What Was It Like To Organize a LGBT Film Festival in Pgh During the 1980s?

We are proud to be the social media sponsor of the 32nd ReelQ LGBTQ Film Festival which starts this Friday, October 13 at the Harris Theater in Downtown Pittsburgh. To honor this cultural history, we interviewed two of the board members from early days. David Doorley was involved from 1987 onward. Laura Annibalini as involved as an attendee in the early 1990’s and joined the board in 1999.

ReelQ has some history documented on their website.

But I’ll be honest. It was difficult to find people connected to the early days of the film festival who were available and willing to be share their stories. We are losing access to important information, information that is increasingly relevant in this era of increasingly repressive policies targeting the LGBTQ community. This is bigger than AMPLIFY or my blog, it is about the real q history of the region and we have limited means to preserve it.


Your Name: Laura Annibalini

Your Age: 55

Your Pronouns: she, her

How do you describe your identity? Lesbian, gay, queer

The film society began in 1982 and the first festival was in 1986. Tell us about Pittsburgh’s LGBTQ community in that four year period. What social and recreational opportunities were available? What types of films were produced?

I wasn’t in Pittsburgh during that 4 year period. I arrived in the ‘Burgh in 1992, went to my first festival that year – the Women’s Shorts program at what was then the Mini Fulton downtown.

The first Pittsburgh International Lesbian And Gay Film Festival – the organizations name at that time – was in 1985.

The society was founded with the support of then-GLCC (now Pgh Equality Center) and the Pittsburgh Filmmakers. How did those collaborations work?

Both organizations were invaluable to the film festival.

When I was on the Board of Directors (1999 through 2004), we rented office space at the GLCC when it was on Forward Avenue in Squirrel Hill. The office provided us with a central location for our archives, files, VHS tapes, etc.. We held our Board meetings in one of the Center’s conference rooms. Having office space there allowed us to connect with other LGBT groups that rented offices. And the GLCC always allowed us to put inserts in their mailings.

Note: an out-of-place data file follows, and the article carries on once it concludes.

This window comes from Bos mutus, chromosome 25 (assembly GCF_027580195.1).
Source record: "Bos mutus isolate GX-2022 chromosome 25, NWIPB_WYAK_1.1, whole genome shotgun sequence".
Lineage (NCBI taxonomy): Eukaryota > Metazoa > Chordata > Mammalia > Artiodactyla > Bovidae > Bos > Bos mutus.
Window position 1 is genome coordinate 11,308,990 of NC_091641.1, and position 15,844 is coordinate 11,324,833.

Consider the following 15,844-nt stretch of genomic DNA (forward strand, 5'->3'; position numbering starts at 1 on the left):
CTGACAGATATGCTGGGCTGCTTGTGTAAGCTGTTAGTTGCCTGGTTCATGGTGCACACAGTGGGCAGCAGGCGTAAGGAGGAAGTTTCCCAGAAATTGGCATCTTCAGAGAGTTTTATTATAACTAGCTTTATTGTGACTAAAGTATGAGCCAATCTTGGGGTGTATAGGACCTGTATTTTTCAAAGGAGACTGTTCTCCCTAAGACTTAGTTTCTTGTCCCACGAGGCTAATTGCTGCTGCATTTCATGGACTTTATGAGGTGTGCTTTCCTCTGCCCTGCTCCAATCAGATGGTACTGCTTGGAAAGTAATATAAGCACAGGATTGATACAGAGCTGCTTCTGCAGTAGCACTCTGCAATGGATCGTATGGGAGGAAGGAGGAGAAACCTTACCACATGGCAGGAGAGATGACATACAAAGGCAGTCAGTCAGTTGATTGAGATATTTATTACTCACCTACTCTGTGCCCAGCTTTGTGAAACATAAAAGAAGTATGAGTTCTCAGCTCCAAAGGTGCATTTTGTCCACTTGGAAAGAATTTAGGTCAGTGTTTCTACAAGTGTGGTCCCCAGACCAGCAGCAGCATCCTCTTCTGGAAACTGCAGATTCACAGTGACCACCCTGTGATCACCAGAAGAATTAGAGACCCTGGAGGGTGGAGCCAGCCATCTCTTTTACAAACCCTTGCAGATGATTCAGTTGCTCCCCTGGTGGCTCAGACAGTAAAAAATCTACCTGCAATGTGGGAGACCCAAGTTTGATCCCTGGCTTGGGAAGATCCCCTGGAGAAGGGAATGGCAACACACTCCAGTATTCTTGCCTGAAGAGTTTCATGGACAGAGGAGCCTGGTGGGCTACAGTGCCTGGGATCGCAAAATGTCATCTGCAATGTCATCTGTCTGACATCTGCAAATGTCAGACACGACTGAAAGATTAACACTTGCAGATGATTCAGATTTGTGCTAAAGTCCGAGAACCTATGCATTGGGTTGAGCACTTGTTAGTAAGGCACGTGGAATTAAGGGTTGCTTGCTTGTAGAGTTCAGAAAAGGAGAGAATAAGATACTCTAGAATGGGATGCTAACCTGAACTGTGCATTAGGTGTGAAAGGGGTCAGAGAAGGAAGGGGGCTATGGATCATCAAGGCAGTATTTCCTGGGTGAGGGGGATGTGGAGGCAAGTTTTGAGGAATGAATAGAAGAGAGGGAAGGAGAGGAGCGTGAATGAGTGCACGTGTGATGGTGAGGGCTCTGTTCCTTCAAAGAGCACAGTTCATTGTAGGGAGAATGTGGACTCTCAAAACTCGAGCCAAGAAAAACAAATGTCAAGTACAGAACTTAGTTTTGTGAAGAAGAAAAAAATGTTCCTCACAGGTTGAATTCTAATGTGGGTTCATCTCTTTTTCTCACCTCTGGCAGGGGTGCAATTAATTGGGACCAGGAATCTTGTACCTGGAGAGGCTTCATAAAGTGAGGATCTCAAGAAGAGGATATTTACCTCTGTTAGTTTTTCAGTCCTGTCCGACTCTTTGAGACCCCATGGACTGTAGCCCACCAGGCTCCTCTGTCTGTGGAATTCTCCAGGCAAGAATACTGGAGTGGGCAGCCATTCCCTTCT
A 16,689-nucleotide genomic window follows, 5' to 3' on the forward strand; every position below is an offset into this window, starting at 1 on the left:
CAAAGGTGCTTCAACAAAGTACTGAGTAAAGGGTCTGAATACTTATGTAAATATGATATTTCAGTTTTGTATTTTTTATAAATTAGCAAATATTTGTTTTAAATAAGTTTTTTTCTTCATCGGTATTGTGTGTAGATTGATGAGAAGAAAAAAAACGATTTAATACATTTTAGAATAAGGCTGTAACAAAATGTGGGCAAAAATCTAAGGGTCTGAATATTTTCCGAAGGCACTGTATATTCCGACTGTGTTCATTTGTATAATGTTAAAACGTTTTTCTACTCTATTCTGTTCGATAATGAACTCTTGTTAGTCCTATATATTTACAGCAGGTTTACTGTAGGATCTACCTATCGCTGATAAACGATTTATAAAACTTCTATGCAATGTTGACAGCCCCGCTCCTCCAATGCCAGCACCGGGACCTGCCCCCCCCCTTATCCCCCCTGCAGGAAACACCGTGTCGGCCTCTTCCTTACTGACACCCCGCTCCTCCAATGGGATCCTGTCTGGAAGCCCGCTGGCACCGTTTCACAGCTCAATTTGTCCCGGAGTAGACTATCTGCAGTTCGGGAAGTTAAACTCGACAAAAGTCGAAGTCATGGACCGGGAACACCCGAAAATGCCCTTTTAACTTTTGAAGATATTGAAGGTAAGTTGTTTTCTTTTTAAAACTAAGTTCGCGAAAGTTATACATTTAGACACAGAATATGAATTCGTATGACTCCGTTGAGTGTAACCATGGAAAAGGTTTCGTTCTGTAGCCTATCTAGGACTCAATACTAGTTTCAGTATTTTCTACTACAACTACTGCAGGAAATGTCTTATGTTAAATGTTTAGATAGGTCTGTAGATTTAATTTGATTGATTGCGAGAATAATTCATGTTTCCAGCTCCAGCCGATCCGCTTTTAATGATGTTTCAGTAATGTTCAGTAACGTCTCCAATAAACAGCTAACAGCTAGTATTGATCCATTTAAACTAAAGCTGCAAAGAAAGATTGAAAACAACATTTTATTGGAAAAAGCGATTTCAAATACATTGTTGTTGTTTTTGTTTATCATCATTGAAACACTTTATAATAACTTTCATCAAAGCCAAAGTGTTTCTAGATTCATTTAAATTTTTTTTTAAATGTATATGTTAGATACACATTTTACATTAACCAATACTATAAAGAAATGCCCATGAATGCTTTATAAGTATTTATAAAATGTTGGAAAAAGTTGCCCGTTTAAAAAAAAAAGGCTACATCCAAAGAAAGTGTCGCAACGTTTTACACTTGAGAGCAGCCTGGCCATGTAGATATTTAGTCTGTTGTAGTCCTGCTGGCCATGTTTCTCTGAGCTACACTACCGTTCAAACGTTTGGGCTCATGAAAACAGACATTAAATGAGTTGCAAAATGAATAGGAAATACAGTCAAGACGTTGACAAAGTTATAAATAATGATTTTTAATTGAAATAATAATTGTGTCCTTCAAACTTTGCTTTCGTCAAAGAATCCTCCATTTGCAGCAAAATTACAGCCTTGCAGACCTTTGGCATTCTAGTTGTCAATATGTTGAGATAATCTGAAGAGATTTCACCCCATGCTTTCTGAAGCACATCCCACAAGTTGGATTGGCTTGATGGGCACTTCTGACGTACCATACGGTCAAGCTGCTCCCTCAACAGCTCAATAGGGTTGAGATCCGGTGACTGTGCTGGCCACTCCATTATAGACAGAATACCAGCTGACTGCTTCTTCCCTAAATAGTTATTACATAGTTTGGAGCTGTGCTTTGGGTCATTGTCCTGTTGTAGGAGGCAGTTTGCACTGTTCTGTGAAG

During my tenure on the BofD, Pittsburgh Filmakers allowed us to use their venues – The Harris Theater, The Melwood Screening Room. And they provided us with a projectionist at every screening. Their expertise was greatly appreciated. We literally couldn’t have done it without them.

What do you remember abour the first Film Society screening?

THE first Film Society screening – I was not in Pittsburgh in 1985.

What were your hopes for the festival, short and long term?

It was pre-internet. I wanted the Film Festival to be a safe, welcoming event for Pittsburgh’s community, where LGBT people could go out watch films by and about people just like them. We provided LGBT filmmakers throughout the world with a venue for their craft. I wanted the Pittsburgh film festival, the fifth oldest in the world, to have longevity, to have a great reputation so that people would know that Pittsburgh had a thriving LGBT community.

I was the Programming Director. It was my goal, each year of my tenure to program films – feature length and short – that would entertain and educate and intrigue the town’s community. I went outside the box a few times; that sparked dialogue.

What do you think today’s young LGBTQ community should know about the history of the film festival?

I want them to know of its longevity, its great reputation among every other LGBT festival in the world. I want them to know that dedicated Pittsburghers worked tirelessly – volunteered their time – to bring LGBT films to Pittsburgh when there was no other source. There were no dvds that people could rent, no online streaming services. The Festival was one of the only ways that our community had access to entertainment by and about us. I want them to know that it was a struggle to be accepted; that some in the mainstream thought we were about gay porn. I want them to know that LGBT Pittsburgh in the 80s and 90s was not just the bar scene. And yes, I really want them to know about its longevity.

In an era of streaming, why is a film festival still relevant or necessary today?

It is very relevant because new film filmmakers rely on LGBT film festival for exposure. And, it is important for us to have a sense of community, to go to a venue and sit in an audience with OUR people and be entertained.  It gives the community a first look and the newest and best LGBT film offerings every year, often before they are available online. And often, documentaries and short films don’t stream. Documentaries about our history are vital, in my opinion.